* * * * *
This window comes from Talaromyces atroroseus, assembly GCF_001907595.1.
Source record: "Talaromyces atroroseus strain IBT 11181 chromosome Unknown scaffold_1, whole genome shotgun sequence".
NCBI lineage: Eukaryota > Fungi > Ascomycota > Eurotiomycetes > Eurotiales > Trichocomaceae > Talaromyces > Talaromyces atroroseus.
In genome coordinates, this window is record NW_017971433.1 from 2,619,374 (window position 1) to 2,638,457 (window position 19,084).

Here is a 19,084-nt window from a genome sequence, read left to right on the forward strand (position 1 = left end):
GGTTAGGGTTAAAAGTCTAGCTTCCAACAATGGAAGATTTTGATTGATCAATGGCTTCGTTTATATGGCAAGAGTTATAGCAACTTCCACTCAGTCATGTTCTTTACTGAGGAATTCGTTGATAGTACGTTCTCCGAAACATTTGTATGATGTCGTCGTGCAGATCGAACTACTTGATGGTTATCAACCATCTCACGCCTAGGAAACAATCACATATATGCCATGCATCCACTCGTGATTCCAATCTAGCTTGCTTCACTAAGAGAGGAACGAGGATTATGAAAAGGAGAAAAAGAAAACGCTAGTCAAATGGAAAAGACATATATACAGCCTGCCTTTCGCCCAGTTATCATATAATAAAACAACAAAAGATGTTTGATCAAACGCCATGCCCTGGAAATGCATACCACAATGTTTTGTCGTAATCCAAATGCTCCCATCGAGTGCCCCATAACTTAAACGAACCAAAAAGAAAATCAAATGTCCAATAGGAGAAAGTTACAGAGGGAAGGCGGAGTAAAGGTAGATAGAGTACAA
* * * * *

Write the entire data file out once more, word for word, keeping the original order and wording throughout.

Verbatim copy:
This window comes from Talaromyces atroroseus, assembly GCF_001907595.1.
Source record: "Talaromyces atroroseus strain IBT 11181 chromosome Unknown scaffold_1, whole genome shotgun sequence".
NCBI lineage: Eukaryota > Fungi > Ascomycota > Eurotiomycetes > Eurotiales > Trichocomaceae > Talaromyces > Talaromyces atroroseus.
In genome coordinates, this window is record NW_017971433.1 from 2,619,374 (window position 1) to 2,638,457 (window position 19,084).

Here is a 19,084-nt window from a genome sequence, read left to right on the forward strand (position 1 = left end):
GGTTAGGGTTAAAAGTCTAGCTTCCAACAATGGAAGATTTTGATTGATCAATGGCTTCGTTTATATGGCAAGAGTTATAGCAACTTCCACTCAGTCATGTTCTTTACTGAGGAATTCGTTGATAGTACGTTCTCCGAAACATTTGTATGATGTCGTCGTGCAGATCGAACTACTTGATGGTTATCAACCATCTCACGCCTAGGAAACAATCACATATATGCCATGCATCCACTCGTGATTCCAATCTAGCTTGCTTCACTAAGAGAGGAACGAGGATTATGAAAAGGAGAAAAAGAAAACGCTAGTCAAATGGAAAAGACATATATACAGCCTGCCTTTCGCCCAGTTATCATATAATAAAACAACAAAAGATGTTTGATCAAACGCCATGCCCTGGAAATGCATACCACAATGTTTTGTCGTAATCCAAATGCTCCCATCGAGTGCCCCATAACTTAAACGAACCAAAAAGAAAATCAAATGTCCAATAGGAGAAAGTTACAGAGGGAAGGCGGAGTAAAGGTAGATAGAGTACAA